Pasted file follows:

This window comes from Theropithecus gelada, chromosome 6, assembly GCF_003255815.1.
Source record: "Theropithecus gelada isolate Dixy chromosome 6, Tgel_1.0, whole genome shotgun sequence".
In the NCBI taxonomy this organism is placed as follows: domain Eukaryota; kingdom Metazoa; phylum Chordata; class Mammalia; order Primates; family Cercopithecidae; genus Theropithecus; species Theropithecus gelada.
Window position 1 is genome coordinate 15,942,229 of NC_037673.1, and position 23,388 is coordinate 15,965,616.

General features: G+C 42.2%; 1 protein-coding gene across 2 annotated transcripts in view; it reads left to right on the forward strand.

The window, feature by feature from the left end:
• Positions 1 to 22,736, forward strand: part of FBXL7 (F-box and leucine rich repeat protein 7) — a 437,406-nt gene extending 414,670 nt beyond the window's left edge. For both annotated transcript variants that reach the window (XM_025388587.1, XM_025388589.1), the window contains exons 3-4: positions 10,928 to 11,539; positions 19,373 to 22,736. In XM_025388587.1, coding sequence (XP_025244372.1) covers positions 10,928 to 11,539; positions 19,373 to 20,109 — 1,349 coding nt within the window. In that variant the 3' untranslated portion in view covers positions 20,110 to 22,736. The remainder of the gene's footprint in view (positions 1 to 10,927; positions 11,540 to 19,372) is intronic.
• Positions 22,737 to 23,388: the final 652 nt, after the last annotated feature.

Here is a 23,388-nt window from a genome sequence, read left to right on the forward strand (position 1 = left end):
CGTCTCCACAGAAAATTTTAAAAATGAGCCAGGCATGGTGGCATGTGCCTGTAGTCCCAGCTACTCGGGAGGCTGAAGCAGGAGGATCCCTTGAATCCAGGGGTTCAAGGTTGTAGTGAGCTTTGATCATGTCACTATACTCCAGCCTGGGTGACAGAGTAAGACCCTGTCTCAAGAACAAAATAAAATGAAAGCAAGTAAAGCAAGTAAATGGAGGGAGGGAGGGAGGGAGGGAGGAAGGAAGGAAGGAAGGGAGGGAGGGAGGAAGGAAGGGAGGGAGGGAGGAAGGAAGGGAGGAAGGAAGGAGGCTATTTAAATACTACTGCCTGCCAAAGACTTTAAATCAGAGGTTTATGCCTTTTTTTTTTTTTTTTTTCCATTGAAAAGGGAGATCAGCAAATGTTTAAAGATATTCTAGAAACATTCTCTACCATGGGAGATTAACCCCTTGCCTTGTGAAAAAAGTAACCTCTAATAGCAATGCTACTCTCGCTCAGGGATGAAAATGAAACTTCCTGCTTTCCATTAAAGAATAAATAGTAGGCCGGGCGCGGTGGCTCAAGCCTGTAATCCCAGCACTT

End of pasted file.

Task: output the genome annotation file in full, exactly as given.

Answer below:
This window comes from Theropithecus gelada, chromosome 6, assembly GCF_003255815.1.
Source record: "Theropithecus gelada isolate Dixy chromosome 6, Tgel_1.0, whole genome shotgun sequence".
In the NCBI taxonomy this organism is placed as follows: domain Eukaryota; kingdom Metazoa; phylum Chordata; class Mammalia; order Primates; family Cercopithecidae; genus Theropithecus; species Theropithecus gelada.
Window position 1 is genome coordinate 15,942,229 of NC_037673.1, and position 23,388 is coordinate 15,965,616.

General features: G+C 42.2%; 1 protein-coding gene across 2 annotated transcripts in view; it reads left to right on the forward strand.

The window, feature by feature from the left end:
• Positions 1 to 22,736, forward strand: part of FBXL7 (F-box and leucine rich repeat protein 7) — a 437,406-nt gene extending 414,670 nt beyond the window's left edge. For both annotated transcript variants that reach the window (XM_025388587.1, XM_025388589.1), the window contains exons 3-4: positions 10,928 to 11,539; positions 19,373 to 22,736. In XM_025388587.1, coding sequence (XP_025244372.1) covers positions 10,928 to 11,539; positions 19,373 to 20,109 — 1,349 coding nt within the window. In that variant the 3' untranslated portion in view covers positions 20,110 to 22,736. The remainder of the gene's footprint in view (positions 1 to 10,927; positions 11,540 to 19,372) is intronic.
• Positions 22,737 to 23,388: the final 652 nt, after the last annotated feature.

Here is a 23,388-nt window from a genome sequence, read left to right on the forward strand (position 1 = left end):
CGTCTCCACAGAAAATTTTAAAAATGAGCCAGGCATGGTGGCATGTGCCTGTAGTCCCAGCTACTCGGGAGGCTGAAGCAGGAGGATCCCTTGAATCCAGGGGTTCAAGGTTGTAGTGAGCTTTGATCATGTCACTATACTCCAGCCTGGGTGACAGAGTAAGACCCTGTCTCAAGAACAAAATAAAATGAAAGCAAGTAAAGCAAGTAAATGGAGGGAGGGAGGGAGGGAGGGAGGAAGGAAGGAAGGAAGGGAGGGAGGGAGGAAGGAAGGGAGGGAGGGAGGAAGGAAGGGAGGAAGGAAGGAGGCTATTTAAATACTACTGCCTGCCAAAGACTTTAAATCAGAGGTTTATGCCTTTTTTTTTTTTTTTTTTCCATTGAAAAGGGAGATCAGCAAATGTTTAAAGATATTCTAGAAACATTCTCTACCATGGGAGATTAACCCCTTGCCTTGTGAAAAAAGTAACCTCTAATAGCAATGCTACTCTCGCTCAGGGATGAAAATGAAACTTCCTGCTTTCCATTAAAGAATAAATAGTAGGCCGGGCGCGGTGGCTCAAGCCTGTAATCCCAGCACTT